Restraint Reduction Training for Staff in New Hampshire: SB 396

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New Hampshire's Senate Bill 396 updates its existing statute, Chapter 324, which limits the use of child restraint practices in facilities and schools and regulates the use of seclusion and restraint.

Both the existing statute and the new law (effective September 30, 2014) require training for staff, stating that restraint may be used only by trained personnel using extreme caution when other interventions have failed or have been deemed inappropriate. Under the law, restraint may be used only to ensure safety when there's a risk of harm to the child or others.

SB 396 also updates documentation and notification requirements regarding restraint. It requires schools to notify a child’s parents or guardian of an incident at the earliest possible time. Additionally, it requires the New Hampshire Board of Education to develop a process for receiving complaints regarding the improper use of restraint and seclusion in schools.

Does Your School Comply With SB 396?
CPI can help your school or district meet New Hampshire’s requirements. Nonviolent Crisis Intervention® training empowers staff with prevention and de-escalation skills to help avoid the need for restraint. It also equips staff with safer, less-restrictive physical intervention procedures to be used only as a last resort. With a focus on prevention, training is flexible and can be tailored to your school’s needs. With our train-the-trainer option, select staff can be certified to teach the program to other staff on a continuing basis.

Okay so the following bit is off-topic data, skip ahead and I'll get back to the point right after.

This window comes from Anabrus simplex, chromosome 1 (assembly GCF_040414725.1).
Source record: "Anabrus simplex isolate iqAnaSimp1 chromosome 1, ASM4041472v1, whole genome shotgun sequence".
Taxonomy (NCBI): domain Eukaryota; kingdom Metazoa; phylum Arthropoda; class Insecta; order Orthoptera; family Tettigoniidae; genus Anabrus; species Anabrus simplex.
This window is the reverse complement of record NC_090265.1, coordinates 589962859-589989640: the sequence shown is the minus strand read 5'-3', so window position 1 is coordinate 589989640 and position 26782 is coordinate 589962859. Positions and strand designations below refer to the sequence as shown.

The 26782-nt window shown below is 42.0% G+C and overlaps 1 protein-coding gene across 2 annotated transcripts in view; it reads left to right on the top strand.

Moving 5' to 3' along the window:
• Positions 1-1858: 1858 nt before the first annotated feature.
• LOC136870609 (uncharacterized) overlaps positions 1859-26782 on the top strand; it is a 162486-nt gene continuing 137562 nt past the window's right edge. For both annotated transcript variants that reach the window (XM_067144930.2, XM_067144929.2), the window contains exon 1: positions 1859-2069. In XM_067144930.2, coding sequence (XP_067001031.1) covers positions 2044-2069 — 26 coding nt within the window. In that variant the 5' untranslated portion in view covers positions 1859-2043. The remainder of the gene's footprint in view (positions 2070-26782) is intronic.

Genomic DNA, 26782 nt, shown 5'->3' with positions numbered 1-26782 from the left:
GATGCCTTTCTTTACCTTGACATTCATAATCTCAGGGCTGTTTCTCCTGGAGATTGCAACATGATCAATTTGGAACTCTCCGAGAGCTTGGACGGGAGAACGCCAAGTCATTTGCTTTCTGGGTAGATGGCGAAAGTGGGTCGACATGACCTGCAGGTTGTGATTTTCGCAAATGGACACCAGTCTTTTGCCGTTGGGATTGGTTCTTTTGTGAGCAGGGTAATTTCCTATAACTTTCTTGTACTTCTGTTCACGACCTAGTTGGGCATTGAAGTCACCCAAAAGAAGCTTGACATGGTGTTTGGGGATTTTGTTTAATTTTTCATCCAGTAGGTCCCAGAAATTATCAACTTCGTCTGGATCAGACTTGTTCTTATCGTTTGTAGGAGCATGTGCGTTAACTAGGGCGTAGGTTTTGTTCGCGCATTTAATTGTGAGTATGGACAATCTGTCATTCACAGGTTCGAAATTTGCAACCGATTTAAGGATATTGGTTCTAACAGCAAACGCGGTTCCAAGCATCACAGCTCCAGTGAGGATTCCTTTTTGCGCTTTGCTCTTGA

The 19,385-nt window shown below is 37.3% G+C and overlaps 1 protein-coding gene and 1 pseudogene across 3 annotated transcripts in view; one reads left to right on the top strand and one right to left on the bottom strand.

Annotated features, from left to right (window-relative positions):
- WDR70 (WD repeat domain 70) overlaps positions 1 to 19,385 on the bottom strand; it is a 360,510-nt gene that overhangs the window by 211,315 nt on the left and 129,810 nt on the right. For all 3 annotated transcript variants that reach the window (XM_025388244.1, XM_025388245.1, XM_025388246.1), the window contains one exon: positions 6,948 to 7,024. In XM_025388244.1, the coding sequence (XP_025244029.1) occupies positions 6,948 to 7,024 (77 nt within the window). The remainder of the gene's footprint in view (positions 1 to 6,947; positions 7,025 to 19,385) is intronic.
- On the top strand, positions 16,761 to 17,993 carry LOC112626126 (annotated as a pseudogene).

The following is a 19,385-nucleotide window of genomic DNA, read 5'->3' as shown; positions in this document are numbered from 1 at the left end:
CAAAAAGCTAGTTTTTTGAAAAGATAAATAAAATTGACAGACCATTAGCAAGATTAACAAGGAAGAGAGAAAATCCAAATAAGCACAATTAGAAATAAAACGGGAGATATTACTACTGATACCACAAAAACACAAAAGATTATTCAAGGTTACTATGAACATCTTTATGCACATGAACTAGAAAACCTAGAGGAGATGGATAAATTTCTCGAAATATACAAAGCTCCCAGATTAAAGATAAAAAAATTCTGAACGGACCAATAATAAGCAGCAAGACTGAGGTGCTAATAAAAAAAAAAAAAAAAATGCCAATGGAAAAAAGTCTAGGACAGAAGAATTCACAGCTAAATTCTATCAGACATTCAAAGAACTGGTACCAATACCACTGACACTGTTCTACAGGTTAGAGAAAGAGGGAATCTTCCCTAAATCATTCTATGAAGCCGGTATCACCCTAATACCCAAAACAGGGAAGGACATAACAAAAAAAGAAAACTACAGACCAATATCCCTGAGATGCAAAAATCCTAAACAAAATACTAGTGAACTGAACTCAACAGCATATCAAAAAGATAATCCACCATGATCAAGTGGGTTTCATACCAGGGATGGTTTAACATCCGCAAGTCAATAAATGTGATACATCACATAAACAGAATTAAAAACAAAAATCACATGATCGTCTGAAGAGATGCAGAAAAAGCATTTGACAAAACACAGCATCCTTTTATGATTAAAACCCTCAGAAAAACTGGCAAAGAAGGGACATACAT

How to Get Training
We can bring the Nonviolent Crisis Intervention® training program on site to your school, or you can attend training in one of more than 150 public locations throughout the US.

Learn more about restraint reduction and CPI training.
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About the Author

“Every individual on this earth deserves to be treated with compassion, understanding, and the right to keep their dignity intact. This can be difficult to honor at times when someone loses control of their behavior, but that’s where Rational Detachment and not taking it personally really kicks in. What has helped me be able to do this well goes back to the first day I was introduced to Nonviolent Crisis Intervention® training. I was a participant before becoming a Certified Instructor (and before working for CPI), and over the years I have had so many opportunities to use what I learned way back then. Today, I live the skills automatically. It’s an honor to have been given those skills to live the philosophy of treating others the way I want to be treated.”